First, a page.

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2.5. GRUB Interfaces

GRUB features three interfaces, which provide different levels of functionality. Each of these interfaces allows users to boot the linux kernel or other operating systems.

The interfaces are as follows:

Menu Interface

If GRUB was automatically configured by the Red Hat Linux installation program, this is the interface shown by default. A menu of operating systems or kernels preconfigured with their own boot commands are displayed as a list, ordered by name. Use the arrow keys to select an option other than the default selection and press the [Enter] key to boot it. Alternatively, a timeout period is set, so that GRUB will start loading the default option.

Press the [e] key to enter the entry editor interface or the [c] key to load a command line interface.

See Section 2.7 GRUB Menu Configuration File for more information on configuring this interface.

Menu Entry Editor Interface

To access the menu entry editor, press the [e] key from the boot loader menu. The GRUB commands for that entry are displayed here, and users may alter these command lines before booting the operating system by adding a command line ([o] inserts a new line after the current line and [O] inserts a new line before it), editing one ([e]), or deleting one ([d]).

After all changes are made, the [b] key executes the commands and boots the operating system. The [Esc] key discards any changes and reloads the standard menu interface. The [c] key loads the command line interface.

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For information about changing runlevels with GRUB using the menu entry editor, refer to Section 2.10 Changing Runlevels at Boot Time.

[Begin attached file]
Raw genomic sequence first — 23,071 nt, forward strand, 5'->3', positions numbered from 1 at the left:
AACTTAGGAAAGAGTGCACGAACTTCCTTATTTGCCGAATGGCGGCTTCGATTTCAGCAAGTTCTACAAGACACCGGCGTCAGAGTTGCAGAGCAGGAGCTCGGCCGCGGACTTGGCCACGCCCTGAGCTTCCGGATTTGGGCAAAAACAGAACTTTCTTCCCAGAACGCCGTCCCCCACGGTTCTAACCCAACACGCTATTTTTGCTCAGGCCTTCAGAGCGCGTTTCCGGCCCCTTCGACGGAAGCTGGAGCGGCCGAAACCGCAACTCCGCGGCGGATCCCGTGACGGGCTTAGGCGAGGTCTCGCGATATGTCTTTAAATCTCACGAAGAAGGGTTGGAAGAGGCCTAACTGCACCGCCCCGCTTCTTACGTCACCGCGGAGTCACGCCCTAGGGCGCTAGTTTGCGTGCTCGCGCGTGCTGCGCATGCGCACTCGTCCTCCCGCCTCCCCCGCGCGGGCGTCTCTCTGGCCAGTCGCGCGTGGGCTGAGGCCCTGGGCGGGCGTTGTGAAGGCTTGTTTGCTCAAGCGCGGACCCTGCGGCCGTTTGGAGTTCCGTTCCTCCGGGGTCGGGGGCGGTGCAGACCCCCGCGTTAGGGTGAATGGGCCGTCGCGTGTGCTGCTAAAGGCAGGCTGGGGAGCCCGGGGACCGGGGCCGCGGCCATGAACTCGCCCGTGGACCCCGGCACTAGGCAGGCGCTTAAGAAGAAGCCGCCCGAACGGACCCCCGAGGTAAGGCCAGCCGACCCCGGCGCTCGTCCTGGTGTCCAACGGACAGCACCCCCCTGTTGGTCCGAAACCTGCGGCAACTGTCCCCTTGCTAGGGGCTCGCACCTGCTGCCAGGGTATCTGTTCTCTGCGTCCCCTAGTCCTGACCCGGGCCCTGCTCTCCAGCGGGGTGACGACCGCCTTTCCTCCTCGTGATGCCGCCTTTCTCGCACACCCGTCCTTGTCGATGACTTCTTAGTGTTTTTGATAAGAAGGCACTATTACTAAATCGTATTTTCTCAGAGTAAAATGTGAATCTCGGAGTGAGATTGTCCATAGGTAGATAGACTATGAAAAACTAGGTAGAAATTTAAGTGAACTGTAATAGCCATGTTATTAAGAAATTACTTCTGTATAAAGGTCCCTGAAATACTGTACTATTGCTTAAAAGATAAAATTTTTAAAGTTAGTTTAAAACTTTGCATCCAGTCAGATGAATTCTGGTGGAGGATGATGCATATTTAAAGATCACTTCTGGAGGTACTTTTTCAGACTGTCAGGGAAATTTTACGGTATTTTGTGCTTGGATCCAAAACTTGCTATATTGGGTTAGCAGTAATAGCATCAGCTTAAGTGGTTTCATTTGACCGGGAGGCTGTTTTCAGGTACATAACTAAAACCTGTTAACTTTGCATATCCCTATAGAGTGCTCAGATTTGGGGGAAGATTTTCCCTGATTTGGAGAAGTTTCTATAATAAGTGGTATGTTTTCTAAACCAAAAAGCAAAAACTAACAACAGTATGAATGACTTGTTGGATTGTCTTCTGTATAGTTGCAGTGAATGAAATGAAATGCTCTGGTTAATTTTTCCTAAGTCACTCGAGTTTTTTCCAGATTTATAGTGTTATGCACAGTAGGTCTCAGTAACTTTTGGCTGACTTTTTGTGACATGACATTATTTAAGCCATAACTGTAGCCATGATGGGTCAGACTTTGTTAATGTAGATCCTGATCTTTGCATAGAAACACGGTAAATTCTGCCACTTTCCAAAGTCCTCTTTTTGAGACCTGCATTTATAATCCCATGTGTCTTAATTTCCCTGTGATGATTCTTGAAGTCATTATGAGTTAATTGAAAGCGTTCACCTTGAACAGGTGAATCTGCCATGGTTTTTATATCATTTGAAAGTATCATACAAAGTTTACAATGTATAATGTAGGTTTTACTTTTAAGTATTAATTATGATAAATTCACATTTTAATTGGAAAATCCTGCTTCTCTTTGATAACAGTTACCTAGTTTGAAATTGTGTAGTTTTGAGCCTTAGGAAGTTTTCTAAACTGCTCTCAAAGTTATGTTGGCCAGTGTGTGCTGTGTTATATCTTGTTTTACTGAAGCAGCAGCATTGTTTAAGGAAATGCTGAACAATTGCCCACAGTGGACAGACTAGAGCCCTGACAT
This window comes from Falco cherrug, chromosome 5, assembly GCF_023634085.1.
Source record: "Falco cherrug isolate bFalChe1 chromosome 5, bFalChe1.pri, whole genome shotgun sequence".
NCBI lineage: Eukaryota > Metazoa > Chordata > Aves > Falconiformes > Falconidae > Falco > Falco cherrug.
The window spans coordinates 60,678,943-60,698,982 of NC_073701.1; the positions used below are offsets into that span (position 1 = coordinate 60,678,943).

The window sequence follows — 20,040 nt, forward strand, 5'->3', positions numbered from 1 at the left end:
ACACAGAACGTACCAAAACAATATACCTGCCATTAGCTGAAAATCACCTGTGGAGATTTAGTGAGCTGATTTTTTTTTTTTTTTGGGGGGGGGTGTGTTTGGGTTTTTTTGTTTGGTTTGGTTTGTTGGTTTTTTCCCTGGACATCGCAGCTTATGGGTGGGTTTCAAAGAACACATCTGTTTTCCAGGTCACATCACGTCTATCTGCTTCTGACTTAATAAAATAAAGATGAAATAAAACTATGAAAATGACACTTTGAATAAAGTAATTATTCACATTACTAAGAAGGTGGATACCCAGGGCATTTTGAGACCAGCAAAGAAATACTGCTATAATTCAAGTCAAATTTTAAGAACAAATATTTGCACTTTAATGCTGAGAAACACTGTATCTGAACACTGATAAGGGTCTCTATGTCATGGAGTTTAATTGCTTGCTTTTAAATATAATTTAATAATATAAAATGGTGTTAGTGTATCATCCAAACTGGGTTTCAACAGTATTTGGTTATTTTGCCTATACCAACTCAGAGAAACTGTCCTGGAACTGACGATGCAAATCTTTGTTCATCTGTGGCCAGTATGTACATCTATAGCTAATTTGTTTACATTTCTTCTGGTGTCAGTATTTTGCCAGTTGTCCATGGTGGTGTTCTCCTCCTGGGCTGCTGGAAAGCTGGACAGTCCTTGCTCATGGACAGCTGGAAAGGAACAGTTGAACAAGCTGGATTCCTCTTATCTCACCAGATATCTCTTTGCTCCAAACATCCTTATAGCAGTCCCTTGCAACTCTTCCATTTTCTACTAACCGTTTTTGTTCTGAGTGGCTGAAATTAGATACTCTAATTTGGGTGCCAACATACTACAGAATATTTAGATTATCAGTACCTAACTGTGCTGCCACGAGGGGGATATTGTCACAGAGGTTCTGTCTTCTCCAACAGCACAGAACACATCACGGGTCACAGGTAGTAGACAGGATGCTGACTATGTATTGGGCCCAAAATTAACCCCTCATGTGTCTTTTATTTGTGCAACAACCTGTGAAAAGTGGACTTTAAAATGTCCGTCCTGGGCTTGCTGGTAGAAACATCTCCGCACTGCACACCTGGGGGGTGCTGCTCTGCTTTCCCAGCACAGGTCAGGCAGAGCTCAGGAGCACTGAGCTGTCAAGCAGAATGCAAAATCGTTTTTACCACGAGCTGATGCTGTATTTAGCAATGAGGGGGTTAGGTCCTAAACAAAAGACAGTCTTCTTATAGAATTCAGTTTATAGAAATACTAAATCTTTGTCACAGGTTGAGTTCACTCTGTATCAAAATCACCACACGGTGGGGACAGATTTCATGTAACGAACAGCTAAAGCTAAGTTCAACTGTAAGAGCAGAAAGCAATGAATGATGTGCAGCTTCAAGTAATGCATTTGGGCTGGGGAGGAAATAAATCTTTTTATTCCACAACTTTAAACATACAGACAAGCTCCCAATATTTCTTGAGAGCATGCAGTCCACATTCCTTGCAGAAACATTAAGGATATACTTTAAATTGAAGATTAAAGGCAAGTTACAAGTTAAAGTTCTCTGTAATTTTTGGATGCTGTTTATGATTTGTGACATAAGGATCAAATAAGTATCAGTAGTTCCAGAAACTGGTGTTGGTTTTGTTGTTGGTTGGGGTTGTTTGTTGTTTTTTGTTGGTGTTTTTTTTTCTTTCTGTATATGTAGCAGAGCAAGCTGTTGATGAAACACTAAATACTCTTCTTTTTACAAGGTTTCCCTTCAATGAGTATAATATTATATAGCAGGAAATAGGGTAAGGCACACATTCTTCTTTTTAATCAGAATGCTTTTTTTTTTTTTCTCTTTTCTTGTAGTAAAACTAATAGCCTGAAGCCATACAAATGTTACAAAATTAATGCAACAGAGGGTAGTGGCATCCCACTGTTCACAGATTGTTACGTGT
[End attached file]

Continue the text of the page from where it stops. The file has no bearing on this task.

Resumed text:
Command Line Interface

The command line interface is the most basic of the GRUB interfaces, but it is also the one that grants the most control. The command line makes it possible to type any relevant GRUB commands followed by the [Enter] key to execute them. This interface features some advanced shell-like features, including [Tab] key completion, based on context, and [Ctrl] key combinations when typing commands, such as [Ctrl]-[a] to move to the beginning of a line, and [Ctrl]-[e] to move to the end of a line. In addition, the arrow, [Home], [End], and [Delete] keys work as they do in the bash shell.

See Section 2.6 GRUB Commands, for a list of common commands.

2.5.1. Order of the Interfaces

When GRUB loads its second stage boot loader, it first searches for its configuration file. Once found, it builds a menu list and displays the menu interface.

If the configuration file cannot be found, or if the configuration file is unreadable, GRUB loads the command line interface, allowing the user to type commands to complete the boot process.

If the configuration file is not valid, GRUB prints out the error and asks for input. This helps the user see precisely where the problem occurred. Pressing any key reloads the menu interface, where it is then possible to edit the menu option and correct the problem based on the error reported by GRUB. If the correction fails, GRUB reports an error and reloads the menu interface.

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